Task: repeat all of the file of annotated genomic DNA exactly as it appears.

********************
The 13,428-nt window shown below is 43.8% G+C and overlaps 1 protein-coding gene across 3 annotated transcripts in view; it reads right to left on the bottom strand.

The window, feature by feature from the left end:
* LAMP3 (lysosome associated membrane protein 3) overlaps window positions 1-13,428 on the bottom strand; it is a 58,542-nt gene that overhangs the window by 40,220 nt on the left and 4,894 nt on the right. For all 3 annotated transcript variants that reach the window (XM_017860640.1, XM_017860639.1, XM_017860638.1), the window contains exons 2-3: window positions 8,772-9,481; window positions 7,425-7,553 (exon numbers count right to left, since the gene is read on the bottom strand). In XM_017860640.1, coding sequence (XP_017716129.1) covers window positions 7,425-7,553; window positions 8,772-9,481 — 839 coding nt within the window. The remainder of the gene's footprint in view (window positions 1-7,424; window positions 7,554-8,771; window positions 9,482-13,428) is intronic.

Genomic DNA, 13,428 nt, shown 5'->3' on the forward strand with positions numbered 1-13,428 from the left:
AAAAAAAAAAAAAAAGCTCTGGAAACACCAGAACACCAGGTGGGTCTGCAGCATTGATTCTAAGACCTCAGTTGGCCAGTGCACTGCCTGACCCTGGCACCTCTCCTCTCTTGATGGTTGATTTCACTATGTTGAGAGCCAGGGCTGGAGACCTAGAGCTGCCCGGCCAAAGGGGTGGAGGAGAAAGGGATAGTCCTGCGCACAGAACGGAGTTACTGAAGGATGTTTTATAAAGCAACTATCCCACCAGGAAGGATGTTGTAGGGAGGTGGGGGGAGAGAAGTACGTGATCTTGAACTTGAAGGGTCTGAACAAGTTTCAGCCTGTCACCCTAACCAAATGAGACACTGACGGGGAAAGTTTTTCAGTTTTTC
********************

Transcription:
The 13,428-nt window shown below is 43.8% G+C and overlaps 1 protein-coding gene across 3 annotated transcripts in view; it reads right to left on the bottom strand.

The window, feature by feature from the left end:
* LAMP3 (lysosome associated membrane protein 3) overlaps window positions 1-13,428 on the bottom strand; it is a 58,542-nt gene that overhangs the window by 40,220 nt on the left and 4,894 nt on the right. For all 3 annotated transcript variants that reach the window (XM_017860640.1, XM_017860639.1, XM_017860638.1), the window contains exons 2-3: window positions 8,772-9,481; window positions 7,425-7,553 (exon numbers count right to left, since the gene is read on the bottom strand). In XM_017860640.1, coding sequence (XP_017716129.1) covers window positions 7,425-7,553; window positions 8,772-9,481 — 839 coding nt within the window. The remainder of the gene's footprint in view (window positions 1-7,424; window positions 7,554-8,771; window positions 9,482-13,428) is intronic.

Genomic DNA, 13,428 nt, shown 5'->3' on the forward strand with positions numbered 1-13,428 from the left:
AAAAAAAAAAAAAAAGCTCTGGAAACACCAGAACACCAGGTGGGTCTGCAGCATTGATTCTAAGACCTCAGTTGGCCAGTGCACTGCCTGACCCTGGCACCTCTCCTCTCTTGATGGTTGATTTCACTATGTTGAGAGCCAGGGCTGGAGACCTAGAGCTGCCCGGCCAAAGGGGTGGAGGAGAAAGGGATAGTCCTGCGCACAGAACGGAGTTACTGAAGGATGTTTTATAAAGCAACTATCCCACCAGGAAGGATGTTGTAGGGAGGTGGGGGGAGAGAAGTACGTGATCTTGAACTTGAAGGGTCTGAACAAGTTTCAGCCTGTCACCCTAACCAAATGAGACACTGACGGGGAAAGTTTTTCAGTTTTTC